“If we can implement the right combination of effective and sustainable interventions to nurture healthy behaviors among youth today, then we can make progress toward curbing the NCD epidemic [in the MENA region] in one generation,” said Toshiko Kaneda, a senior research associate at the Population Reference Bureau (PRB), to an engaged crowd of around 70 people gathered at the American University of Sharjah in the United Arab Emirates (UAE) for the launch of PRB’s new report and data sheet on preventing noncommunicable diseases (NCDs) through curbing the risk factors among youth in the Middle East and North Africa (MENA).
The PRB report, written by Kaneda and Sameh El-Saharty, program leader for human development in the Gulf Cooperation Council Countries at the World Bank, with support from the AstraZeneca Young Health Programme, examines the health threat posed to the MENA region by NCDs such as cancer, diabetes, cardiovascular diseases, and chronic respiratory diseases, and describes prevention strategies. The report and its accompanying data sheet include detailed country-level data on the four main NCD risk factors among youth: tobacco use, alcohol abuse, unhealthy diet, and insufficient exercise.
During the UAE event, Kaneda told representatives from academia, civil society groups, youth agencies, and MENA government ministries that youth in some of the region’s countries already have high levels of all four of the main NCD risk factors, and the share at risk is likely to rise further unless policies and programs are put in place to counter the trend.
These risk behaviors are often established in early adolescence and young adulthood, and they set the stage for NCDs later in life. All are modifiable behaviors. Focusing on MENA’s youth is critical because of the region’s large and growing number of young people, Kaneda told the crowd. Healthier young people not only alleviate burden on health care systems but are critical for building the human capital needed for economic growth and sustainable development, she said.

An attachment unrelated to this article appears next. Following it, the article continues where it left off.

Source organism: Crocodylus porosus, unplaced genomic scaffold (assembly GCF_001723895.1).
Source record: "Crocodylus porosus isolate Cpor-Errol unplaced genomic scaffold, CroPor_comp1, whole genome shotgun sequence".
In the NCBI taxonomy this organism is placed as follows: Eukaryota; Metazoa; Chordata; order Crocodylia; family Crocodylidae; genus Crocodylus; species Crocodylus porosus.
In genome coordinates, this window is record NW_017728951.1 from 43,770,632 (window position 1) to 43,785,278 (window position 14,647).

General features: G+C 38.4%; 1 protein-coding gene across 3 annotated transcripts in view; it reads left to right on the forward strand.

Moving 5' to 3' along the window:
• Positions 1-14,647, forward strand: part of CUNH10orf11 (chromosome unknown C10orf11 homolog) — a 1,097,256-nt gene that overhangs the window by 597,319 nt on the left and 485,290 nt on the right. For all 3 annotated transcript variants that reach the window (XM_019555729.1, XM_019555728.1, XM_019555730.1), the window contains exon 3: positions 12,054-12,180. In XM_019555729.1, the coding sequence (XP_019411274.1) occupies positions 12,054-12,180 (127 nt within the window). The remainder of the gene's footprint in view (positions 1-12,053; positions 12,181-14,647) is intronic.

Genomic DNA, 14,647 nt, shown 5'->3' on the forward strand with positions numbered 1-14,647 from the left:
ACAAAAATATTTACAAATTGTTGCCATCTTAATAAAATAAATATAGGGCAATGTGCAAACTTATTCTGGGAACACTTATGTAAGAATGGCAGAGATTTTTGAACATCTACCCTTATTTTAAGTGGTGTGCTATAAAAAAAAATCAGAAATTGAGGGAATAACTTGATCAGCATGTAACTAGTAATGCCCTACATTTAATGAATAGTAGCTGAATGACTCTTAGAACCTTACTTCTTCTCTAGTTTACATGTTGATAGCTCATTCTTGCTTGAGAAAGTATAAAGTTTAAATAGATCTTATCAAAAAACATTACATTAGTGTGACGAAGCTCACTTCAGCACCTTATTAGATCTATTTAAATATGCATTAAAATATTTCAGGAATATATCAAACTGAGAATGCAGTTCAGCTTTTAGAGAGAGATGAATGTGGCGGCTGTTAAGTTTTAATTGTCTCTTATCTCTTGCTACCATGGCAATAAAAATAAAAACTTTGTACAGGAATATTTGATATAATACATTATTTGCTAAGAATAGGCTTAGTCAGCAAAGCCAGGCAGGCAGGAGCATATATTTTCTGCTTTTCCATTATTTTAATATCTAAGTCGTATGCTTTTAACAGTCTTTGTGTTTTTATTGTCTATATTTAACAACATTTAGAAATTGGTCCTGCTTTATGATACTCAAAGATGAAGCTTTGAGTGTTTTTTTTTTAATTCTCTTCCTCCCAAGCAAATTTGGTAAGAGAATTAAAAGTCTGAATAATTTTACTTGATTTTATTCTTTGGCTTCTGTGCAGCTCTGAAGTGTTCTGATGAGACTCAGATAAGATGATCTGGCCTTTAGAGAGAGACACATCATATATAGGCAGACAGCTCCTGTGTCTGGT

Kaneda pointed to a variety of the report’s recommendations, including policies such as cigarette taxes; the importance of involving young people, families, schools, and communities in addressing these issues; and strengthening data collection to most effectively identify needs and develop appropriate responses to combating them.
A diverse group of speakers underscored the need for immediate action and the importance of healthy and productive young people to MENA’s future. Speakers included Abedelaziz Saeed Bin Butti Almheiri, director of Sharjah Health Authority; Syed Shah, professor at the Institute of Public Health at United Arab Emirates University; Sarah Dalibalta, assistant professor at the American University of Sharjah; and Heba Barazi, assistant professor at Zayed University. Martin Blaxall, director of corporate brand and communications at AstraZeneca, emceed the event, and Liam Sollis, public health and advocacy manager for Plan International UK, provided the opening remarks.
Helen Seibel, associate director of Global Community Investment at AstraZeneca, commented that “Through our Young Health Programme we invest in disease prevention activities that are focused on youth as a means to address the growing burden of NCDs worldwide. There is a lot we don’t know about youth and their risk behaviors. This report provides critical information to elevate NCD prevention and the youth agenda and drive awareness around the need for targeted, youth-led, and adolescent friendly interventions.”
Kaneda affirmed, “If we can help MENA’s young people reduce risk behaviors, we will help them reach their full potential, which in turn will reduce health care costs, and also enable them to more fully contribute to economic growth and vitality. So here we’re looking at a clear win-win situation. Our actions today for youth can set countries on a path toward continued economic growth and prosperity.”